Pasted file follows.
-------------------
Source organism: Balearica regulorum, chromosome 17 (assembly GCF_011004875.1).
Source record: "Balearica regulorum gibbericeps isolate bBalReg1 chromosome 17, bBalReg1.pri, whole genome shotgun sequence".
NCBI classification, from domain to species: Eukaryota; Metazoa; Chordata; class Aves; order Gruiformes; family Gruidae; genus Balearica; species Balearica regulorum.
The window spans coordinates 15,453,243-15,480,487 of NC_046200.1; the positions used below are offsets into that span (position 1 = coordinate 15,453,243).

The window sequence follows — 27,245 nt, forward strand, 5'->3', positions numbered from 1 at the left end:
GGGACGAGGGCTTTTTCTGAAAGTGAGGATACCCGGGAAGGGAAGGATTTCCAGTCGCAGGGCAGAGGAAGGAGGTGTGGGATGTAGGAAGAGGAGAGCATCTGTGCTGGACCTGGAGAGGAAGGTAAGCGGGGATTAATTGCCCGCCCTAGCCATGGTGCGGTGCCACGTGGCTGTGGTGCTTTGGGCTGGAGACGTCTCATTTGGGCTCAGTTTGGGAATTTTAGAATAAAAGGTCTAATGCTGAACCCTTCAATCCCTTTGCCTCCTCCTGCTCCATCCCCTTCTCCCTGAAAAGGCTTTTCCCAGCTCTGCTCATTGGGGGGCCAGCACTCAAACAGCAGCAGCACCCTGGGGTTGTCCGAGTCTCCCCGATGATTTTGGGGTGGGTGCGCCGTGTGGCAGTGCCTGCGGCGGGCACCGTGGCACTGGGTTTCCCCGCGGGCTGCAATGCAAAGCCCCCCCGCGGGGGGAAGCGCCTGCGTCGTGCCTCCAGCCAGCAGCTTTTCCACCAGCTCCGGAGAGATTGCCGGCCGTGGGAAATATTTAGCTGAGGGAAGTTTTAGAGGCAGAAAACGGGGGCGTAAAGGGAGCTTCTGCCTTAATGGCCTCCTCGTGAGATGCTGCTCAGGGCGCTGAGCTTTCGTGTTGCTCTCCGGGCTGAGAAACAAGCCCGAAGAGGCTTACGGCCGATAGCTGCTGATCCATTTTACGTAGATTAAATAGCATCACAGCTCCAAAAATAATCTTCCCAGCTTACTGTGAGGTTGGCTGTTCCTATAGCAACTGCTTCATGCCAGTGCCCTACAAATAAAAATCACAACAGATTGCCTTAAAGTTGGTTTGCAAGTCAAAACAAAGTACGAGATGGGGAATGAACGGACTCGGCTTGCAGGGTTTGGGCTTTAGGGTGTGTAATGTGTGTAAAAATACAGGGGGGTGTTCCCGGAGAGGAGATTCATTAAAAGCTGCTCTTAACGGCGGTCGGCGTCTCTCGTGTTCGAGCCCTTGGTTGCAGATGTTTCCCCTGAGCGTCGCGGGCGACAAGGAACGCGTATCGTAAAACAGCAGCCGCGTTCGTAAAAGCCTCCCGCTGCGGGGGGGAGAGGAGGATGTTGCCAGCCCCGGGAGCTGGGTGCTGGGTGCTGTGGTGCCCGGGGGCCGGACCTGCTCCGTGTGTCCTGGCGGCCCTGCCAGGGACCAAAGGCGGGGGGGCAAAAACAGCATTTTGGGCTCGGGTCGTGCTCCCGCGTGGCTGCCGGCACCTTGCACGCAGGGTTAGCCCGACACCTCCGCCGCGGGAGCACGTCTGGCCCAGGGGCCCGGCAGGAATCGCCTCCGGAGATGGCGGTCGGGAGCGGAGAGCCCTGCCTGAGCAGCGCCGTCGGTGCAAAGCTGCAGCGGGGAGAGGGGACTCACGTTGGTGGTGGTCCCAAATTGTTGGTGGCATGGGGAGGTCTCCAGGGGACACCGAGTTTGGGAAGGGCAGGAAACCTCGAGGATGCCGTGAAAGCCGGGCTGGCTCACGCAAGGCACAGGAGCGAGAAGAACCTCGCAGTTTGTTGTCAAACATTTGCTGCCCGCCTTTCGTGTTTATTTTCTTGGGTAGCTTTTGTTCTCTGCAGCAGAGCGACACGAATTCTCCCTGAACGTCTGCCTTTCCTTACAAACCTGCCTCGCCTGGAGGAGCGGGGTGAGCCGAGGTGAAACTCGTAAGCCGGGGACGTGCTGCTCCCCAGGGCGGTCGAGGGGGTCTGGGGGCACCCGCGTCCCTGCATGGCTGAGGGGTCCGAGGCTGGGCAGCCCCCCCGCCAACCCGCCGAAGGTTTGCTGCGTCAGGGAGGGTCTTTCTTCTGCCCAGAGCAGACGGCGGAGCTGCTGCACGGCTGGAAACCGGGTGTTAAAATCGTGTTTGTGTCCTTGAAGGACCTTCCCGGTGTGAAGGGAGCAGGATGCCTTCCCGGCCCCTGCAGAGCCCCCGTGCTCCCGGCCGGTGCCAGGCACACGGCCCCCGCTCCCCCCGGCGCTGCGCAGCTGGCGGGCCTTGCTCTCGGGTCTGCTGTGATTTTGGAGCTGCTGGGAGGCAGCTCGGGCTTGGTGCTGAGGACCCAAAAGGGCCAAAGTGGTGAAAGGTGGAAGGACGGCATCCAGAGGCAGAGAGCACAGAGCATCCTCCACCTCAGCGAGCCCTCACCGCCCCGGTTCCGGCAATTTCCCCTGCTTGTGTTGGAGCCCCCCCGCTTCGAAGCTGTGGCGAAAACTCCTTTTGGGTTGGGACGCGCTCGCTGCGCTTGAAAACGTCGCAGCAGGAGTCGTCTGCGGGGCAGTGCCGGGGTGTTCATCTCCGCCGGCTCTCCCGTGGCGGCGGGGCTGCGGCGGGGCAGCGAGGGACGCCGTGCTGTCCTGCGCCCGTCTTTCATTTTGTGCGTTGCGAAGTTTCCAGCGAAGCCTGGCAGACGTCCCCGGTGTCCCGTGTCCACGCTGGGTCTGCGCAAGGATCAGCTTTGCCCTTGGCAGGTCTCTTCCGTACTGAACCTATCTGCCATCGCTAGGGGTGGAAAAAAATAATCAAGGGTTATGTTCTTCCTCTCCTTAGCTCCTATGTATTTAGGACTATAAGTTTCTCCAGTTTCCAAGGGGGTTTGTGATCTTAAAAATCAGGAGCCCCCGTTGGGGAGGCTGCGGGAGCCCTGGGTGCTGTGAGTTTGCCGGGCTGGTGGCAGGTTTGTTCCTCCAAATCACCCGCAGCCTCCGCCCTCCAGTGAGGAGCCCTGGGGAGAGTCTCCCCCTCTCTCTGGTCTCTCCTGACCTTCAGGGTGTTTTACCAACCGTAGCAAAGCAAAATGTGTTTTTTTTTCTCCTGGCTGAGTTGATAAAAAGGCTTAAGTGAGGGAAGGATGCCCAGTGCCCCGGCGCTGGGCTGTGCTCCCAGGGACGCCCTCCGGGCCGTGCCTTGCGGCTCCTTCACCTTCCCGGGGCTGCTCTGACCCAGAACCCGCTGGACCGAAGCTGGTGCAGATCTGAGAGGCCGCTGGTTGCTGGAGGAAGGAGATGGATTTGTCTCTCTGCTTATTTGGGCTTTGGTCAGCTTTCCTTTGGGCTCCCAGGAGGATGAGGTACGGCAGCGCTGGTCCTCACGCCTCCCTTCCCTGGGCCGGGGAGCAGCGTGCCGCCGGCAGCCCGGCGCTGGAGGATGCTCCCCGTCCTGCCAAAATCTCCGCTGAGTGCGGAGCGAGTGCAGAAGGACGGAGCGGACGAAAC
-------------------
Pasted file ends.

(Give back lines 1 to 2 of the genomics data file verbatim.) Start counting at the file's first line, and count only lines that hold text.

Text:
Source organism: Balearica regulorum, chromosome 17 (assembly GCF_011004875.1).
Source record: "Balearica regulorum gibbericeps isolate bBalReg1 chromosome 17, bBalReg1.pri, whole genome shotgun sequence".